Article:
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GM Food Report Backlash: The Royal Society's Report on Genetically Modififed Foods has Drawn Harsh Criticism from the Scientific Community. Why Does the Society Remain Silent?

13.jun.01, Shane Morris and Douglas Powell, National Post C19

The Royal Society report -- a document that more resembled a Greenpeace hatchet job than a reasoned analysis of the science surrounding GM issues -- aroused understandable outrage from this country's scientists.

13.jun.01, Shane Morris and Douglas Powell, National Post C19
"Surprise!" So Conrad Brunk, co-chairman of the now disbanded Royal Society's expert panel on genetically modified food, described the intense backlash to its report, Elements of Precaution: Recommendations for the Regulation of Food Biotechnology in Canada, released last February. The Royal Society report -- a document that more resembled a Greenpeace hatchet job than a reasoned analysis of the science surrounding GM issues -- aroused understandable outrage from this country's scientists.
That Mr. Brunk should be surprised was in itself surprising, considering that the members of the Royal Society are intelligent people, and that its president, Bill Leiss, is an expert in risk communication. According to Professor Leiss's own writings, which identify five cardinal rules in good risk communication, Rule No. 2 is "risk issue forecasting." The Society's failure to forecast properly was the first in the Royal Society's catalogue of communication blunders.
After the release of the report, the expert panel proceeded to break three more rules of risk communication: The panel failed to "become fully¬ engaged," to "be proactive," and to "stay in for the long haul" when dealing with the public. Instead, the Royal Society has apparently made a conscious decision to not respond publicly to the questions concerning the significant gaps and shortcomings in their report, to not explain its decisions, and to actually dissolve the panel. On those few occasions when panel members spoke publicly, usually as part of controlled presentations, it was often to say they were "misquoted" in the media fury that immediately followed the report's release (in one of those "misquotes," Canadians who ate GM foods were called guinea pigs). Yet never once did the Royal Society offer a clarification -- at least, not publicly. Was the panel oblivious, or was it deliberately trying to avoid attempting to defend the undefendable?¬
Canadian and international scientists have raised many questions over the report, involving issues of serious scientific inaccuracies, incorrect citation of so-called facts, and a serious failure to understand systems and procedures used to regulate genetically modified foods in Canada. One letter to the Royal Society by six eminent scientists stated "The authors also clearly fail to understand the origins of the principles and procedures that are used to assess the safety of genetically modified foods. Pivotal scientific literature pertaining to this matter is either rejected out of hand or not quoted at all." The letter also outlined many of the scientific papers that were missing from the panel's report.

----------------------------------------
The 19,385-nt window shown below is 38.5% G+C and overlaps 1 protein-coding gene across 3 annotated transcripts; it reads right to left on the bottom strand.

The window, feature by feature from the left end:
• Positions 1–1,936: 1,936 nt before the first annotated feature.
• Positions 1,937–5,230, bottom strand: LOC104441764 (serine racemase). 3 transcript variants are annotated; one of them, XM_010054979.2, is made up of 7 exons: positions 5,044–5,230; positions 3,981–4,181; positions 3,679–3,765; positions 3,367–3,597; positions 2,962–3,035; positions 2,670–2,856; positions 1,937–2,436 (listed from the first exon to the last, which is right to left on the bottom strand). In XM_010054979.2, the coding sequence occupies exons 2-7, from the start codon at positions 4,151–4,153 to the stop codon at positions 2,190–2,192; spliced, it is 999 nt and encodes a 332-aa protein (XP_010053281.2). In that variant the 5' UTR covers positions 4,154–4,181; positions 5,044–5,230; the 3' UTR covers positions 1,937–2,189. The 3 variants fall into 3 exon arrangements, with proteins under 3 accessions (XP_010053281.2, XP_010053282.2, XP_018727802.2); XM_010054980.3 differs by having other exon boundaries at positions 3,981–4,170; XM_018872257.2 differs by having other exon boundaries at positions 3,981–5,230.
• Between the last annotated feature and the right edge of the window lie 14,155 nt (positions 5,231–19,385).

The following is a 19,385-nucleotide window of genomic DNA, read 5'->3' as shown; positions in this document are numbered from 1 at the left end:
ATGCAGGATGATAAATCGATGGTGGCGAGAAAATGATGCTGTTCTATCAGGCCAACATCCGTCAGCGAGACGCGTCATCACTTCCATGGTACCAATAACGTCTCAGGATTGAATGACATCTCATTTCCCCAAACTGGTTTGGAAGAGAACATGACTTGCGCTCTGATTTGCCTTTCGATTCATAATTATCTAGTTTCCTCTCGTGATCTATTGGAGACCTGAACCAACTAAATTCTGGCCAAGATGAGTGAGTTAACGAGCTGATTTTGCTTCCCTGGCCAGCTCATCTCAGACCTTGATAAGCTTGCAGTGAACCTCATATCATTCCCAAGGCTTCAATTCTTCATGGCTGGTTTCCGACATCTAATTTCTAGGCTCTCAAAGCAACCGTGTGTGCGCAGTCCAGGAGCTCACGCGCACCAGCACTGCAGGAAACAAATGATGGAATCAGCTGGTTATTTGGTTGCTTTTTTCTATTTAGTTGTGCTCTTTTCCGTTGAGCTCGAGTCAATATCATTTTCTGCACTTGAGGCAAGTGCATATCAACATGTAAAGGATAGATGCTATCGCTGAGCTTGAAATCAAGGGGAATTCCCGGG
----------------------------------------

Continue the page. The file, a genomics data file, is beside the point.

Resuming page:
This lack of understanding and the feeble communications efforts were on display in an article in the University of British Columbia's official publication, UBC News, in which Royal Society expert panel co-chairman Brian Ellis, a professor of plant sciences at UBC, was interviewed. The story states that "Canada, the third largest producer of GM crops, has no law requiring labeling of GM foods." Canadian law, in fact, clearly states that any GM crop or novel food deemed to be harmful or less nutritious than its conventional counterpart, or created using a gene from a known allergen, such as a nut, must be clearly labeled.
The scientific inaccuracies contained within the report concerned many prominent scientists. For example, R.K. Downey's letter, reproduced nearby, was co-signed by 10 other leading plant scientists. It remains unanswered to date. This correspondence was released by Mr. Downey, not by the Royal Society, which has still failed to release any such correspondence, despite spending in excess of $300,000 in public funds, and despite repeated calls within its own report for openness, transparency and democratic decision-making.
The report was published in February, and is available at http://www.rsc.ca. But reports are not issued in a vacuum or without subsequent discussion. Because of the Royal Society's lack of engagement, we collected responses -- positive, negative or otherwise -- and published them on our Food Safety Network Web site at http://www.plant.uoguelph.ca/safefood/gmo/royalsoc.htm.
The Royal Society report makes some excellent recommendations to help Canadian society garner the benefits of genetically engineered crops while actively minimizing the risks. But the failure to properly explore many of the issues leaves the expert panel vulnerable to appropriation by a variety of groups, most with an interest in politics rather than in the production of safe, high quality food. As such, the Royal Society expert panel report has been making the global media rounds and is repeatedly invoked by activist groups around the world -- and in Canada -- as a reason to ban genetically engineered foods. Those stories can also be found on our Web site.
The Royal Society, meanwhile, does nothing to correct those groups' politicized views, or its own tattered reputation.